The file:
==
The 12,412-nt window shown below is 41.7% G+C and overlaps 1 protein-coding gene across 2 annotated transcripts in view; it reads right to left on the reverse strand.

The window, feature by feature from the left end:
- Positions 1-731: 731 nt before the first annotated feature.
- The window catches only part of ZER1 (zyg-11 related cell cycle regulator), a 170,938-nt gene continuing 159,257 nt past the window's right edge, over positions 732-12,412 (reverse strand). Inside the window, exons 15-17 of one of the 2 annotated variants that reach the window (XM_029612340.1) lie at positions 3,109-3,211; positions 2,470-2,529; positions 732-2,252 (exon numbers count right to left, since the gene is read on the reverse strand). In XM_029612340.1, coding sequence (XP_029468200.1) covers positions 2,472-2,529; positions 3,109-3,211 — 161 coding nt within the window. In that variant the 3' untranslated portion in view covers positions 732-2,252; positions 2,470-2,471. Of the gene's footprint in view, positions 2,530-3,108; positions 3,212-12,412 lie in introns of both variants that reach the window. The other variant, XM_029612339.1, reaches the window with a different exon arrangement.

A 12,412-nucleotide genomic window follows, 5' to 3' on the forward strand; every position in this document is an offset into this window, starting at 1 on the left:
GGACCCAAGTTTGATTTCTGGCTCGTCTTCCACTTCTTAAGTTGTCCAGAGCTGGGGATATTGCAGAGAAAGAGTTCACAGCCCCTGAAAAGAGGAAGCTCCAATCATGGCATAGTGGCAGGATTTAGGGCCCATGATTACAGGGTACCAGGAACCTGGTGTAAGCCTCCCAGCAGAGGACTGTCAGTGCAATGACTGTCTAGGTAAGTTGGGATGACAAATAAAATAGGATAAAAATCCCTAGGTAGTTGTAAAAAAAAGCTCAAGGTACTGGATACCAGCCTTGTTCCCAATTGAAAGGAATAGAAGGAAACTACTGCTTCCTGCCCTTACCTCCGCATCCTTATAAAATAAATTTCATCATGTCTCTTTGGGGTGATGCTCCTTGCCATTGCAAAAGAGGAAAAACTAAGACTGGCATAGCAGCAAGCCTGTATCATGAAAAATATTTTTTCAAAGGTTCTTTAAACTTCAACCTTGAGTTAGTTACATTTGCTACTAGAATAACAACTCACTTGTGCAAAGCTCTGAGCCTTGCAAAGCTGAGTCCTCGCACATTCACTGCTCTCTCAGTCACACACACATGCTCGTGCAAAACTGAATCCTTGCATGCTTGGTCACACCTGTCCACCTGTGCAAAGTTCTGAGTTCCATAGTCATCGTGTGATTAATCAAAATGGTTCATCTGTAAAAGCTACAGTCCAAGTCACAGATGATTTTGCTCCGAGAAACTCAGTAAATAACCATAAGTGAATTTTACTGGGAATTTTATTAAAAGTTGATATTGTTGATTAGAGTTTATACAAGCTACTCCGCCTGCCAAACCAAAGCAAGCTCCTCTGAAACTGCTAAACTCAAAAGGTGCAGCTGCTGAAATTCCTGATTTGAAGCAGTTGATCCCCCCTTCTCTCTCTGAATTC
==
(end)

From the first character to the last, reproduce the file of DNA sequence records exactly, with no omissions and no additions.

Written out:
The 12,412-nt window shown below is 41.7% G+C and overlaps 1 protein-coding gene across 2 annotated transcripts in view; it reads right to left on the reverse strand.

The window, feature by feature from the left end:
- Positions 1-731: 731 nt before the first annotated feature.
- The window catches only part of ZER1 (zyg-11 related cell cycle regulator), a 170,938-nt gene continuing 159,257 nt past the window's right edge, over positions 732-12,412 (reverse strand). Inside the window, exons 15-17 of one of the 2 annotated variants that reach the window (XM_029612340.1) lie at positions 3,109-3,211; positions 2,470-2,529; positions 732-2,252 (exon numbers count right to left, since the gene is read on the reverse strand). In XM_029612340.1, coding sequence (XP_029468200.1) covers positions 2,472-2,529; positions 3,109-3,211 — 161 coding nt within the window. In that variant the 3' untranslated portion in view covers positions 732-2,252; positions 2,470-2,471. Of the gene's footprint in view, positions 2,530-3,108; positions 3,212-12,412 lie in introns of both variants that reach the window. The other variant, XM_029612339.1, reaches the window with a different exon arrangement.

A 12,412-nucleotide genomic window follows, 5' to 3' on the forward strand; every position in this document is an offset into this window, starting at 1 on the left:
GGACCCAAGTTTGATTTCTGGCTCGTCTTCCACTTCTTAAGTTGTCCAGAGCTGGGGATATTGCAGAGAAAGAGTTCACAGCCCCTGAAAAGAGGAAGCTCCAATCATGGCATAGTGGCAGGATTTAGGGCCCATGATTACAGGGTACCAGGAACCTGGTGTAAGCCTCCCAGCAGAGGACTGTCAGTGCAATGACTGTCTAGGTAAGTTGGGATGACAAATAAAATAGGATAAAAATCCCTAGGTAGTTGTAAAAAAAAGCTCAAGGTACTGGATACCAGCCTTGTTCCCAATTGAAAGGAATAGAAGGAAACTACTGCTTCCTGCCCTTACCTCCGCATCCTTATAAAATAAATTTCATCATGTCTCTTTGGGGTGATGCTCCTTGCCATTGCAAAAGAGGAAAAACTAAGACTGGCATAGCAGCAAGCCTGTATCATGAAAAATATTTTTTCAAAGGTTCTTTAAACTTCAACCTTGAGTTAGTTACATTTGCTACTAGAATAACAACTCACTTGTGCAAAGCTCTGAGCCTTGCAAAGCTGAGTCCTCGCACATTCACTGCTCTCTCAGTCACACACACATGCTCGTGCAAAACTGAATCCTTGCATGCTTGGTCACACCTGTCCACCTGTGCAAAGTTCTGAGTTCCATAGTCATCGTGTGATTAATCAAAATGGTTCATCTGTAAAAGCTACAGTCCAAGTCACAGATGATTTTGCTCCGAGAAACTCAGTAAATAACCATAAGTGAATTTTACTGGGAATTTTATTAAAAGTTGATATTGTTGATTAGAGTTTATACAAGCTACTCCGCCTGCCAAACCAAAGCAAGCTCCTCTGAAACTGCTAAACTCAAAAGGTGCAGCTGCTGAAATTCCTGATTTGAAGCAGTTGATCCCCCCTTCTCTCTCTGAATTC